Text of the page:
By Prof Daniel Ray
By Prof Daniel Ray
I cannot help but turn to the Hospital Episodes Statistics (HES) when I look at how data played a part in shaping the NHS since it was first founded in 1948. There is no disputing the power of HES as its sheer volume and depth is phenomenal.
These figures have been carefully collated and analysed since they first came into being in the 1980s and 1990s. HES is now one of the key buttresses in the NHS system and very much deserve to be celebrated in the lead-up to the NHS’s 70th birthday.
HES records every single admission to hospital, every attendance at accident and emergency and all outpatient appointments at NHS hospitals in England. It also includes private patients who are treated in NHS hospitals and care delivered in treatment centres including those in the dependent sector but still funded by the NHS.
The data, which reveals trends and patterns in NHS hospital activity, is used for research and for planning health services. Disclosure control is strict so that patients’ confidentiality is always maintained.
The fact that hospitals got paid for specific numbers of patients treated through payment by results from 2004 onwards future-proofed the data, improving accuracy and quality.
A second significant step in boosting democracy and arming people’s ability to make their own decisions – something virtually unheard of seventy years ago – is, in my opinion, the transparency of data relating to how hospitals are performing. Patients can now visualise and understand outcomes of treatment so they can make an informed decision as to which hospital they want to be treated in.
Hospital ratings were introduced over the last 20 years probably initially by the healthcare commission in the 2000s and they work in a similar way that Ofsted reports do for schools.
I would say the third significant impact of data over the past decades – which has taken place much more recently – is the introduction of electronic patient records which means a patient’s journey in the health system is more accurately recorded and easily accessed. The patient therefore can be given more effective care by having a digitised record.
This process began nearly 20 years ago but some hospitals have been able to make more progress on this than others. Obviously, sources of funding such as the Global Digital Exemplar programme has enabled this process to progress more quickly and we would like to see all hospitals digitised as soon as possible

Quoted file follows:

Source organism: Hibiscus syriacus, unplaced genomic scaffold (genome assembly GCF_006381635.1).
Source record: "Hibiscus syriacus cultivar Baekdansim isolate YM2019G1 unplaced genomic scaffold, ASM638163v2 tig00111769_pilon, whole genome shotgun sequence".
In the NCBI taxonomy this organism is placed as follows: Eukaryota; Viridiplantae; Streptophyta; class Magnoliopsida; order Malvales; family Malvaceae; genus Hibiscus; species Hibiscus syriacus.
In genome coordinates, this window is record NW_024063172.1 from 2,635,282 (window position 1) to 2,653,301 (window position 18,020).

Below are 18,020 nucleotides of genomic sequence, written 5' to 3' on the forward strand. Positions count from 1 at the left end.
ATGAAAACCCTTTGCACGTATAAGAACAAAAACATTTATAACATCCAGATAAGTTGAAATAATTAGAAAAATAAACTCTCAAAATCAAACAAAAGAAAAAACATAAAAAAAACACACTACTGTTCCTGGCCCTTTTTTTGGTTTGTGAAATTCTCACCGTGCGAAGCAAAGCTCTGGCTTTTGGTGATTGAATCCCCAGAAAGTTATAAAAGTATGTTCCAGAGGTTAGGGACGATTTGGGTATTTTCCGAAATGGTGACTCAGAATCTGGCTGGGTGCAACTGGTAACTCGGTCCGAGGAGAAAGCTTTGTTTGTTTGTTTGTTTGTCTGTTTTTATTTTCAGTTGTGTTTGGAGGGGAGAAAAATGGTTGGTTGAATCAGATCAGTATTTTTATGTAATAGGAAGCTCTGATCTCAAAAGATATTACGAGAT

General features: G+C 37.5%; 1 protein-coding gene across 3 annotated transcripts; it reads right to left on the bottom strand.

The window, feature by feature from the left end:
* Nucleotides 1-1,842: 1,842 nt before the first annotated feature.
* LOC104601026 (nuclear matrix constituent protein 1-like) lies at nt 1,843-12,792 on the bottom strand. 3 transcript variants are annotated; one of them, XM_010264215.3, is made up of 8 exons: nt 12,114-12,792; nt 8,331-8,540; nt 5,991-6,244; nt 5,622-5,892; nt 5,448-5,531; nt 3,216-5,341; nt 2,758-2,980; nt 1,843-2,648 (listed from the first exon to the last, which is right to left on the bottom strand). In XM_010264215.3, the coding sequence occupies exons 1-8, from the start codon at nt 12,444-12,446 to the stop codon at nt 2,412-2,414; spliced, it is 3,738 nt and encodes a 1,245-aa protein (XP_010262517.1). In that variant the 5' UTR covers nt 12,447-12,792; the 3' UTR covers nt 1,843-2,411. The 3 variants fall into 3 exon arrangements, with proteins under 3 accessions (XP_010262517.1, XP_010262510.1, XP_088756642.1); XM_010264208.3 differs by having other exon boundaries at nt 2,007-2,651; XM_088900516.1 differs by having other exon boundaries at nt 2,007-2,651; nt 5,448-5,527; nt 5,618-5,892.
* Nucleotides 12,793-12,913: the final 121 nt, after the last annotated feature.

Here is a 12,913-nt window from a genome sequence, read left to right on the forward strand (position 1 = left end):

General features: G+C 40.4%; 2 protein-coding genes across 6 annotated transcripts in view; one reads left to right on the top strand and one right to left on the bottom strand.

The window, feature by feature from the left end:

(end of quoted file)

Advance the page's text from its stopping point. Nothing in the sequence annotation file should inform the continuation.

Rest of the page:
Global Digital Exemplars are internationally recognised NHS providers of exceptional care who share their learning and experiences to enable trusts to follow in their footsteps as quickly and as effectively as possible.
Looking ahead, the future of how data is going to inform research and decision-making is very interesting with new technologies on the horizon such as AI. It is really important that new laws such as GDPR are respected so that we can continue to utilise data by maintaining patient trust. I am really hoping that we can continue to use the data about people’s diagnosis and treatment to the same extent as we have done before because the volume, depth and quality of data is vital for research purposes.
Artificial intelligence is of course the second major factor in influencing the future course of the NHS. There are some amazing developments in AI that will support and potentially replace in some areas humans’ ability to detect conditions.
Currently we are building an avatar here in NHS Digital that will improve data access.
It will enable us to store more data, safely and securely for research. There is no doubt in my mind that we need to provide access to data more quickly and in new and innovative ways.
Finally, I would say that as health care is becoming more integrated – with social care for example – then the use of data becomes ever more essential. Social care is becoming one of the greatest issues of modern society. It impacts on hospital care and it impacts on individuals and families in a major way. Again, data will lead the way as to how we can tackle these issues which are not going to go away any time soon.